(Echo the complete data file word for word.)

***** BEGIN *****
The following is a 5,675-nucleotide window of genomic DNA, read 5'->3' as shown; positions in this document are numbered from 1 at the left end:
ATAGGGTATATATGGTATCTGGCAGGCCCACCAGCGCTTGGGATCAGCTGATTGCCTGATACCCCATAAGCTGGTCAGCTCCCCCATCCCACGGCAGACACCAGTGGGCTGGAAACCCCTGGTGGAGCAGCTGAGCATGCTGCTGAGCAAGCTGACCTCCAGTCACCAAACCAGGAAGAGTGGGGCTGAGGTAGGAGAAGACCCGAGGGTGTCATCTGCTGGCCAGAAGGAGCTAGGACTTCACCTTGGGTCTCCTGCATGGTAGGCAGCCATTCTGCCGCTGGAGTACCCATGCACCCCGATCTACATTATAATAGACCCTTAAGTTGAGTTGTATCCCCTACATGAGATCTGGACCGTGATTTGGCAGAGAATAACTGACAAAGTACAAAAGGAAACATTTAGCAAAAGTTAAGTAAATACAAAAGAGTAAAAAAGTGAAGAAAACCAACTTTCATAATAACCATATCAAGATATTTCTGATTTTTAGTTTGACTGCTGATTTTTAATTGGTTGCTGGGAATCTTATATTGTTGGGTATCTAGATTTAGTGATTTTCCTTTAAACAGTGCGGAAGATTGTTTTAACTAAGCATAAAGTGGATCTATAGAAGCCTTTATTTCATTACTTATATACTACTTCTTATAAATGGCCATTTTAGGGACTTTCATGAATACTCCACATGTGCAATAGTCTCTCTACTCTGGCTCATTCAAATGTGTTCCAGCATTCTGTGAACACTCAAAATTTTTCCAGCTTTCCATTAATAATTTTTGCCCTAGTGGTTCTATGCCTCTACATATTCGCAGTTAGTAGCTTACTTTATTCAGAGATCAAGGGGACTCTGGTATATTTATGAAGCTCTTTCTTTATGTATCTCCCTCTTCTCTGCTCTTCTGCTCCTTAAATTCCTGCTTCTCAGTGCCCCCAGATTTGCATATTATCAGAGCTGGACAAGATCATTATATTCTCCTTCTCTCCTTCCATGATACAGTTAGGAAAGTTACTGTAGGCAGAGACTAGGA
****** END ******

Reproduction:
The following is a 5,675-nucleotide window of genomic DNA, read 5'->3' as shown; positions in this document are numbered from 1 at the left end:
ATAGGGTATATATGGTATCTGGCAGGCCCACCAGCGCTTGGGATCAGCTGATTGCCTGATACCCCATAAGCTGGTCAGCTCCCCCATCCCACGGCAGACACCAGTGGGCTGGAAACCCCTGGTGGAGCAGCTGAGCATGCTGCTGAGCAAGCTGACCTCCAGTCACCAAACCAGGAAGAGTGGGGCTGAGGTAGGAGAAGACCCGAGGGTGTCATCTGCTGGCCAGAAGGAGCTAGGACTTCACCTTGGGTCTCCTGCATGGTAGGCAGCCATTCTGCCGCTGGAGTACCCATGCACCCCGATCTACATTATAATAGACCCTTAAGTTGAGTTGTATCCCCTACATGAGATCTGGACCGTGATTTGGCAGAGAATAACTGACAAAGTACAAAAGGAAACATTTAGCAAAAGTTAAGTAAATACAAAAGAGTAAAAAAGTGAAGAAAACCAACTTTCATAATAACCATATCAAGATATTTCTGATTTTTAGTTTGACTGCTGATTTTTAATTGGTTGCTGGGAATCTTATATTGTTGGGTATCTAGATTTAGTGATTTTCCTTTAAACAGTGCGGAAGATTGTTTTAACTAAGCATAAAGTGGATCTATAGAAGCCTTTATTTCATTACTTATATACTACTTCTTATAAATGGCCATTTTAGGGACTTTCATGAATACTCCACATGTGCAATAGTCTCTCTACTCTGGCTCATTCAAATGTGTTCCAGCATTCTGTGAACACTCAAAATTTTTCCAGCTTTCCATTAATAATTTTTGCCCTAGTGGTTCTATGCCTCTACATATTCGCAGTTAGTAGCTTACTTTATTCAGAGATCAAGGGGACTCTGGTATATTTATGAAGCTCTTTCTTTATGTATCTCCCTCTTCTCTGCTCTTCTGCTCCTTAAATTCCTGCTTCTCAGTGCCCCCAGATTTGCATATTATCAGAGCTGGACAAGATCATTATATTCTCCTTCTCTCCTTCCATGATACAGTTAGGAAAGTTACTGTAGGCAGAGACTAGGA